In my latest post for FineCooking.com, I look again at simple syrup.
You may recall a few years ago I compared the spoilage time of simple syrup with different ratios (1:1, 2:1) and with a shot of vodka added as a preservative.
Since then I've learned a couple of things. First off, you don't need to heat simple syrup to get it into a solution. 1:1 and 2:1 syrup will go into solution just by shaking the bottle of sugar and water. 3:1 syrup apparently will not go into solution without heat. The picture on this post is my attempts to try, repeatedly shaking the jar for three or four days. Some of the sugar always settles to the bottom.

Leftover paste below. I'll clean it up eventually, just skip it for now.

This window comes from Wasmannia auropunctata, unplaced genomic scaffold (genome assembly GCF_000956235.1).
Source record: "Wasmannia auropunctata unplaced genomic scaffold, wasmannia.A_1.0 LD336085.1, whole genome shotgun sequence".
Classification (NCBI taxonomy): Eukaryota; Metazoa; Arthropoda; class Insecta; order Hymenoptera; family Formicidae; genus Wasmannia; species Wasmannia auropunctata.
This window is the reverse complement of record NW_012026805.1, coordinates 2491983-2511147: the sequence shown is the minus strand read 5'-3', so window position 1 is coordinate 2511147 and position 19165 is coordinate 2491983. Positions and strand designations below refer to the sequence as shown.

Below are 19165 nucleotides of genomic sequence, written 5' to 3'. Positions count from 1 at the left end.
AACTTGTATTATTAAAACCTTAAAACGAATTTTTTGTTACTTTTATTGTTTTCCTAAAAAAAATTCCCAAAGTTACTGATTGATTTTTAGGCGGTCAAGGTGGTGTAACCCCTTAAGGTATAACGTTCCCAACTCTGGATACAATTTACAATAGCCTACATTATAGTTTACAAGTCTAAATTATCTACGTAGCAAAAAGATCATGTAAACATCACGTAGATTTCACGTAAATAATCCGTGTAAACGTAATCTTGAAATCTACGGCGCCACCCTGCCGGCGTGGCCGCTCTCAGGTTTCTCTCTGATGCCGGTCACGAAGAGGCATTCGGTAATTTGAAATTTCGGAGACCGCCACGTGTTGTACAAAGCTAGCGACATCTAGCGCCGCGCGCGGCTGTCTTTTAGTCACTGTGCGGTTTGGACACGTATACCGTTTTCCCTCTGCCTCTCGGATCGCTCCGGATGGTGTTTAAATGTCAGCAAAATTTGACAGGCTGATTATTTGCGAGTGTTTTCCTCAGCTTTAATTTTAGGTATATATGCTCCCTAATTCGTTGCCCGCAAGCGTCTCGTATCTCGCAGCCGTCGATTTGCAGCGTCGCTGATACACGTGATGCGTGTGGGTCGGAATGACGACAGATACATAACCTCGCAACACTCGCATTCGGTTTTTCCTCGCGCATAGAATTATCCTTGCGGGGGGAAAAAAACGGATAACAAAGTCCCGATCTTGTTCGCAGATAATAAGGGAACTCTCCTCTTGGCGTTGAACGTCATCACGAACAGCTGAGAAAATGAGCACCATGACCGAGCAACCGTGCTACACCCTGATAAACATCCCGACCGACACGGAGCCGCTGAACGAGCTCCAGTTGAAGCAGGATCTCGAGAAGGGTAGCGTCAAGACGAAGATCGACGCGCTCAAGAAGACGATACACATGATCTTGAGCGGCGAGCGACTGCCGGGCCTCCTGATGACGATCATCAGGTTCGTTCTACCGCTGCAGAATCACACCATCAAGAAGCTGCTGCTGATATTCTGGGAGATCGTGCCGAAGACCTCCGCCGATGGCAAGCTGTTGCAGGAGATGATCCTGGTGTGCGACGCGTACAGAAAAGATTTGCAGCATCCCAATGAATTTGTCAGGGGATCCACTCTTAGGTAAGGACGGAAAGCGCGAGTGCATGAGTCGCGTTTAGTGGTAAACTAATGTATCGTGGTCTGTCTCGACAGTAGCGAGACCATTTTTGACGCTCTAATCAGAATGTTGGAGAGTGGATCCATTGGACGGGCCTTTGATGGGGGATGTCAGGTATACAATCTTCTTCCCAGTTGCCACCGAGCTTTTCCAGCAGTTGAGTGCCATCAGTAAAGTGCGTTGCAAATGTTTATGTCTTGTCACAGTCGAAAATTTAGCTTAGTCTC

Also, I learned that unheated simple syrup is more viscous than syrup made by heating.
Professional syrup maker Jennifer Colliau explains, “Sucrose is comprised of a fructose molecule and a glucose molecule bonded together. When you heat it with water, you begin the inversion process whereby the bonds are broken, and you end up with glucose-fructose syrup, also known as invert syrup. It takes a while to fully invert it, but heating it at all makes it partially invert. Sucrose is more viscous than either glucose or fructose. So cold-dissolved simple is more viscous.”
As with everything, simple syrup seems just that, until you start messing with it.